MANILA -- Senator Raffy Tulfo has filed a measure prohibiting the use of plastic tarpaulins during campaign season, noting the tons of garbage they create and their adverse effect on the environment.
In his Senate Bill 1762, or an “Act Prohibiting the Use of Plastic Posters during Campaign Season,” Tulfo said he wanted to amend Republic Act 9006, or the Fair Election Act, saying there is no law limiting the use of plastic posters.
Tulfo noted the significant increase of plastic garbage collected during the 2022 national elections which weighed a total of 254 tons or a 20 percent increase from the 2016 national elections, based on a report by the Eco-Waste Coalition. The group said heavy-duty tarpaulins may take a thousand years to decompose and end up in landfills and bodies of water causing pollution and floods.
“Apart from that, these plastic posters also contain cadmium which according to the World Health Organization, exerts toxic effects on the renal, skeletal and respiratory systems, and is classified as a human carcinogen. “ Tulfo said in his explanatory note.
Based on the result of the Eco-Waste Coalition-commissioned laboratory test on campaign posters, the multicolored coatings of campaign posters contained cadmium ranging from 607 to 775 parts per million (ppm). The white plastic sheet had cadmium between 384 to 546 ppm.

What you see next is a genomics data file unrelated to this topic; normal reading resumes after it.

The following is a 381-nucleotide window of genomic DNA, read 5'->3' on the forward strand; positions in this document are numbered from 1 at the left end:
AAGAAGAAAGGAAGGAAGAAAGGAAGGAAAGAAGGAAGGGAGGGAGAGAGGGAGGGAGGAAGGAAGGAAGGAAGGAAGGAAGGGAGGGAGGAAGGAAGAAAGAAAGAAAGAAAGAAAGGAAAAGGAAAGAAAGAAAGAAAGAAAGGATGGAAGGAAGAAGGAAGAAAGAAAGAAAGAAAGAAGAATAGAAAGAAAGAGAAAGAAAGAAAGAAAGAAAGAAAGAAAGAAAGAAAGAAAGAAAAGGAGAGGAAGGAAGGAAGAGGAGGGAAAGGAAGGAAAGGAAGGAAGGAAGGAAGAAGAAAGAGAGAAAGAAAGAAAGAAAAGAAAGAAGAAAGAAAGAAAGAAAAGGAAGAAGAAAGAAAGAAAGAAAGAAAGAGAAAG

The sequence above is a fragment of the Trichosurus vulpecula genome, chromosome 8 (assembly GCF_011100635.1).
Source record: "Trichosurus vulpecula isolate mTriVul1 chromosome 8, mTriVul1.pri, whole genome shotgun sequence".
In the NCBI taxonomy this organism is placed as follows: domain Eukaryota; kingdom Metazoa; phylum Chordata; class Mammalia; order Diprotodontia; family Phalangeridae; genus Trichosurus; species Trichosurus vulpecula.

The group said these levels detected by SGS, a leading global testing company, were way above the 100 ppm limit for cadmium in plastics under European Union laws and World Health Organization (WHO) standards.
Under the proposed measure, the use of papers, clothes, and cardboard posters is encouraged as it also mandated the Commission on Election (Comelec) to determine the sizes of the poster as enshrined in the Omnibus Election Code.
The use of tarpaulins as campaign materials during elections is common since it is easy to print and hang compared to traditional posters made of cloth or sack, the lawmaker said.
He added that efforts have been made by the government, non-government organizations, and the private sector to recycle the tarpaulins into market bags and seat covers. (PNA)